You studied diligently, confidently strutting your stuff in your classroom before writing your test. You wrote all your exams and finished your school projects like a champ. After your busy week, you decide to have a little ‘you’ time, or spend it with a couple of buddies. A few weeks pass by before you receive your mark. Waiting for your results, your mentor finally hands it back to you and…
…you’ve gotten a horrible score?!
You slump back into your seat, your confidence slowly shrivels and frays.
All that time dedicated to studying didn’t pay off the way you wanted it to. As another school year wraps up, you distraughtly think to yourself: Where did I go wrong?
Chin Up, Buttercup!
A good handful of post-secondary students have felt the horrible feeling of failure in their school work (and perhaps outside of the classroom)! Whether it was a project, midterm, or even a course, college and university students everywhere have felt defeat over an unsatisfying grade.
Just talk to any upper-year student; they’ve survived to tell their tale. With utmost confidence, I can gladly say that the students who have bombed course projects and tests have obtained their degrees, gone off to pursue bright and big things.
The point: Getting a horrible test score has happened to even the ‘best and brightest’ students. You are not alone!
What You’ll Need to Understand
Your grade doesn’t define your intelligence, and some students who’ve failed their tests are tempted to resort to this rationale. A stellar GPA with pristine course marks don’t define intelligence either. Grades can reflect many things other than the students’ IQ or brain capacity.
With that said, you’ll need to identify why you didn’t too well either.
Did you not study enough because your schedule was insane during that week?
Or did you study but didn’t seem to focus on a particular concept that was covered in the test?
Did you bomb this exam because you’re not satisfied with the material you are learning?
These questions and many more like it are all valid to ask yourself.
What You’ll Need to Do
Especially if you’ve finished your first year of post-secondary education, it’s important to take rapid action if any negative repercussions occurred as a result of your grades. Whether you’ve failed a course or a school year, consider these tips.
- Visit your faculty’s academic advisor, and explain your situation. For example, if you didn’t achieve the GPA required to stay in your program, your academic advisor may present you with alternative solutions to your problem (i.e. Apply for university reinstatement).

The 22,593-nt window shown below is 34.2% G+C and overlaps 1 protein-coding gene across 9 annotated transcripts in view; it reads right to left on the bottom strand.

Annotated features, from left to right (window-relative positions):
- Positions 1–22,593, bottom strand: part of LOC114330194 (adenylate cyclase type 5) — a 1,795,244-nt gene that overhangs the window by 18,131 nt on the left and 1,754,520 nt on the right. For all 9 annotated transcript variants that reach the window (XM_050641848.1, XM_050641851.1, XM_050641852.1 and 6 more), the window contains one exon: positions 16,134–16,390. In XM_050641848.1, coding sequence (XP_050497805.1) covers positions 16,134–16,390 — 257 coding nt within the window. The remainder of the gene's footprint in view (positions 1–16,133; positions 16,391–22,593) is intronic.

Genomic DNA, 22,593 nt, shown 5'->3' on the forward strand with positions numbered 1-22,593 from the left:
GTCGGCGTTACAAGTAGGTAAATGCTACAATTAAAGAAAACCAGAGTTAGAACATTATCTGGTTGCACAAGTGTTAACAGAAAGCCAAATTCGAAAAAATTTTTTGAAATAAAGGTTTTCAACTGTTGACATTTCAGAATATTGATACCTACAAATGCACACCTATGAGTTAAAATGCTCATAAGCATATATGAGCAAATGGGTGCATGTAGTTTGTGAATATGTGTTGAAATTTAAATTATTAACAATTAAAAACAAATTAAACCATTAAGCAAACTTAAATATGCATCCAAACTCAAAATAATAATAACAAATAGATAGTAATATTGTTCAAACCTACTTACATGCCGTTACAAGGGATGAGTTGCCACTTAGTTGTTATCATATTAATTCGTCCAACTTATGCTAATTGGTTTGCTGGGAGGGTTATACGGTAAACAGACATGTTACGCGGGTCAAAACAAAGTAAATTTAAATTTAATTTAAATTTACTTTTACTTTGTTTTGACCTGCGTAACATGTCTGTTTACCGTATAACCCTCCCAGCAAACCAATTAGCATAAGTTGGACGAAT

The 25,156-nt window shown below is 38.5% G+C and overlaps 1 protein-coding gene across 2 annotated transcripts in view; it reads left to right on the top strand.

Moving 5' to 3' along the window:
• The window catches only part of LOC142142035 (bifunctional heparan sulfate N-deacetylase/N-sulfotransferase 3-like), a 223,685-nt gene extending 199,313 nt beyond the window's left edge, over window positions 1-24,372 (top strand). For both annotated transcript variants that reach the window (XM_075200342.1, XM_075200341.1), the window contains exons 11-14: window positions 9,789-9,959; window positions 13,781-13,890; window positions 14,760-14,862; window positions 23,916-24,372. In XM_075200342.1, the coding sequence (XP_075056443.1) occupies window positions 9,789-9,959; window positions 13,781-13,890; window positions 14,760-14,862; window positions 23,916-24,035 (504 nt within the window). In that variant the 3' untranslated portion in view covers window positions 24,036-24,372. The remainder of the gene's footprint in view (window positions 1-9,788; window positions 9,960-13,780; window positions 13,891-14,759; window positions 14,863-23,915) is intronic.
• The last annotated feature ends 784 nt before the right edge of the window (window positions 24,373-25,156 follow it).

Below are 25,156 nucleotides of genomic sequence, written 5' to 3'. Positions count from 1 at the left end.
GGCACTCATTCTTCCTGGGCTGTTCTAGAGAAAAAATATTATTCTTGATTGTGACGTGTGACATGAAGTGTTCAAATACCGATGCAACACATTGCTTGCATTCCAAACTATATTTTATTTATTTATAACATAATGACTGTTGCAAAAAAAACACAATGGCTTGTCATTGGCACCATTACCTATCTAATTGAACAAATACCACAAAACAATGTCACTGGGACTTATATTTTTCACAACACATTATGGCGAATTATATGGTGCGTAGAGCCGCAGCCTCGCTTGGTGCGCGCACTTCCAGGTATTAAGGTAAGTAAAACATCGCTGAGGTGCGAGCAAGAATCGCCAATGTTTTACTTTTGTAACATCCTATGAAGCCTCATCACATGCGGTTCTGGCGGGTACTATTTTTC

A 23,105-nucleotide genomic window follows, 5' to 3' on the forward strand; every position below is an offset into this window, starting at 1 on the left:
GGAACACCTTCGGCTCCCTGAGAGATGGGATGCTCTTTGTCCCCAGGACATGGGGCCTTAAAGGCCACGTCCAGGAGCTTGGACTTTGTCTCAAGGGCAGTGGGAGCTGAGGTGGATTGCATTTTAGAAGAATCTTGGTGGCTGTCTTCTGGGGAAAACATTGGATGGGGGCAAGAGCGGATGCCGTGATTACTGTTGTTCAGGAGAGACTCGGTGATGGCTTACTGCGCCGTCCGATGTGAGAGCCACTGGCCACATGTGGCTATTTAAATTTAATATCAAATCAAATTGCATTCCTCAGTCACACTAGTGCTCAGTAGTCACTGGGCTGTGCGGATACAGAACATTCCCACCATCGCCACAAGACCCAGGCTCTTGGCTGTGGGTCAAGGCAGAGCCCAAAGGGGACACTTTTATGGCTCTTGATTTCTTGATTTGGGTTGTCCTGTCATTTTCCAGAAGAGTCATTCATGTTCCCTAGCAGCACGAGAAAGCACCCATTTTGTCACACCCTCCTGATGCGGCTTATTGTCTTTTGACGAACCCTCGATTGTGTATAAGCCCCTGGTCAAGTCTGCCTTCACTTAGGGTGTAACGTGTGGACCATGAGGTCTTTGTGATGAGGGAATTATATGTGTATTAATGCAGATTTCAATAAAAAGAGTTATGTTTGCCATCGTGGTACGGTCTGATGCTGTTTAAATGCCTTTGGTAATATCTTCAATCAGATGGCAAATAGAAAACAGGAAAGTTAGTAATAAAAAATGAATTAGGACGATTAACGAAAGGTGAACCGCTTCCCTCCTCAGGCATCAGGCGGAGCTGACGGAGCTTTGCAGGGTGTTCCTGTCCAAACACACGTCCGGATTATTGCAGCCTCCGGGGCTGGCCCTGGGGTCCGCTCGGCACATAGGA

- Inform your guardians/loved ones/parents. This is absolutely cringe worthy because our parents may lack empathy. However, if they are responsible for paying your school tuition, it may be necessary to tell them about it. If that’s not an option, seek counsel from trusted friend or relative.
- Look into other programs (or schools). If your faculty is disallowing you back into your program, you might want to look into other programs at your school, or elsewhere. Sometimes students may not do so well in certain majors because of their lack of interest, so take some time to browse your options. Consult an academic advisor to learn more.
- Take a year off. Sometimes, schools will encourage students to take some time off from their studies if they didn’t do so well throughout the year. Taking a year off will give you a lot of self-reflecting time, so don’t underestimate this option.
What You’ll Want to Avoid
- Stop blaming yourself. You got yourself into a sticky situation, and it’ll be challenging to dig yourself out. During this time, you can’t afford to play the blame game by yourself right now; Identify your options and work through them ASAP.
- Waiting for a perfect opportunity to present itself. Sometimes ideal opportunities may present themselves to those who wait. But usually, these opportunities come faster if you find them yourself. Avoid holding off decisions because you’re waiting for the perfect wave to ride, because you never know what may happen.
- Doing this alone. During this process, it’s always helpful to have a few loved ones aware of your situation, so they can provide you with the support you need. This process doesn’t have to be faced alone; maintain regular communication with your academic advisor or faculty as well.
Failing post-secondary education in any way doesn’t feel good; in fact, it’s a terrible feeling.
However, don’t let that get you down; If you know you’re a competent, intelligent person, this failure should only be a learning experience for you. We get it, trust us (because one of us has been through it too)!
Have any personal concerns related to this situation? Comment in the section below, or feel free to message us!
Renee C. has received her B.Sc. in Honours Life Sciences at McMaster University. She loves educating others about different topics in science, and has developed a passion for scientific outreach. When she’s not writing articles for Hemtecks, she’s either volunteering or checking her social media accounts every 20 minutes. Along with Tiffany (Tianhemtecks), she also facilitates the blog’s Facebook page.